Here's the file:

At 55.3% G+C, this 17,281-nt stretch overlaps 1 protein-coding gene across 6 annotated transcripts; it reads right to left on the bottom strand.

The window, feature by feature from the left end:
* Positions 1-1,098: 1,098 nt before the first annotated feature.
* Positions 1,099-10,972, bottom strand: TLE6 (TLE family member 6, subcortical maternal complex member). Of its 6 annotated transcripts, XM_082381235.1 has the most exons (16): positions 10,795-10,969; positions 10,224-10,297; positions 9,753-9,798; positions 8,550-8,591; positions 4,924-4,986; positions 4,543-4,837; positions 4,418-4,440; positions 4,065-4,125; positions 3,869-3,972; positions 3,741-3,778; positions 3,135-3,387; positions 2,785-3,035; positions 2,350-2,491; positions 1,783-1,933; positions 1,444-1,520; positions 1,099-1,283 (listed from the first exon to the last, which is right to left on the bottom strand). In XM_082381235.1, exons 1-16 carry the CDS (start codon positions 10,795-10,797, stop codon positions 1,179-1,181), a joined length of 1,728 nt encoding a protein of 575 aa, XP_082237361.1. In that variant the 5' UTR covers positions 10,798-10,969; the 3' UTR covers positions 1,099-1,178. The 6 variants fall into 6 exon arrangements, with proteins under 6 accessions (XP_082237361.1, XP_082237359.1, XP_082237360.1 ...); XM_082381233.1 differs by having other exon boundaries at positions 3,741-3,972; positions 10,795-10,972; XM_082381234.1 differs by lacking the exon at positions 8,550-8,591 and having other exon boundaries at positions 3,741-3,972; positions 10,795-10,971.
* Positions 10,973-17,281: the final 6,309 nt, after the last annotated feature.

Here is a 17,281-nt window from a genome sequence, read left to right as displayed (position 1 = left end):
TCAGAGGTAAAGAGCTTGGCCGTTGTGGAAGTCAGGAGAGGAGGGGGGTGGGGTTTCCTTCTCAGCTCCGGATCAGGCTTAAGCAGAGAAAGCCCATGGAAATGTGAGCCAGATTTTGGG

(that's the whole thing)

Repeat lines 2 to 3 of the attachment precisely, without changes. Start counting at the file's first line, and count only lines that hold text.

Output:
The window, feature by feature from the left end:
* Positions 1-1,098: 1,098 nt before the first annotated feature.